10pc of GDP needed for SDG attainment

Financing a big challenge, says SANEM study

Staff Correspondent

21 September, 2017 12:00 AM printer

Bangladesh needs additional resources, equivalent to 10 percent of its GDP (Gross Domestic Product), in 2017 for implementation of the Sustainable Development Goals (SDGs). The amount might be increased to 24 percent of GDP by the year 2030.


A recent study by South Asian Network for Economic Modeling (SANEM) made the observation at a quarterly economic review presentation programme held at a local hotel in the city on Wednesday.


SANEM, a network of economists and policy makers in South Asia, said that given the changing global scenario for financing SDGs, Bangladesh will have to rely more on domestic resources, and this is, no doubt, is a big challenge.


“Efforts need to be something extraordinary and a strong political commitment is needed for implementing the SDGs”, said Selim Raihan, Executive Director of SANEM while presenting his paper at the review programme at Hotel Westin.


He also said that they have conducted the study for the General Economic Division (GED) of Planning Commission recently.


While presenting the quarterly economic review, he said that there has been a 44 percent rise in the price of coarse rice in recent time compared to the price one-year back.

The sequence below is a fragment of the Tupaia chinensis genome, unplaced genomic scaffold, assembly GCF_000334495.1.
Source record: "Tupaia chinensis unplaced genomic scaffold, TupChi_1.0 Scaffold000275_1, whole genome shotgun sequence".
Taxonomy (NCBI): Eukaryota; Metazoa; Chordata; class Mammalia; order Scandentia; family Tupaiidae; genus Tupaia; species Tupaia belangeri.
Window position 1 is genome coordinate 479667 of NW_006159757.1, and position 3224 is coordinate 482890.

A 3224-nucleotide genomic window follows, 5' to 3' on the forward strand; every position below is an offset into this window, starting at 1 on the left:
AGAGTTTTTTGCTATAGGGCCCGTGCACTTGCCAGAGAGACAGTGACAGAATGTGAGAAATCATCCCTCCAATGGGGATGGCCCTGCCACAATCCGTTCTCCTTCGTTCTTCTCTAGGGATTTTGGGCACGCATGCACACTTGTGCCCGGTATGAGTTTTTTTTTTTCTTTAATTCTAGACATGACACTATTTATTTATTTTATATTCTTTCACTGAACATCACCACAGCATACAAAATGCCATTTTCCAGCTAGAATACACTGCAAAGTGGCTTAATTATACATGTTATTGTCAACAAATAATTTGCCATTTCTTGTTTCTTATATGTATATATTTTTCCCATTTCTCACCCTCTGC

In contain the soaring price, Raihan said, there is an urgent need for increasing the supply of rice in the local market. The OMS price of rice also needs to be set at an affordable rate at Tk 20 per Kg. “There should be careful actions against hoarding so that such actions don’t disrupt the supply chain,” he added.


Dwelling on adverse impact of Rohingya influx on the country’s overall economy, he said that recent influx of Rohinga refugees has created pressure on the economy and overall security of the country.


“There is a need for prudent diplomatic strategies and proper management of refugees, aid and security issues”, said Selim Raihan.


In the presentation, he mentioned that Bangladesh is at the risk of the phenomenon of jobless growth. Between 2013, 2015 and 2016, shares of industry and manufacturing sectors in employment were declined for the first time in Bangladesh.


“Employment generation was negative in agriculture. Employment generation in industry was very small. To counter this there is a need for economic diversification, promotion of labour-intensive and high-productivity sectors”, he said.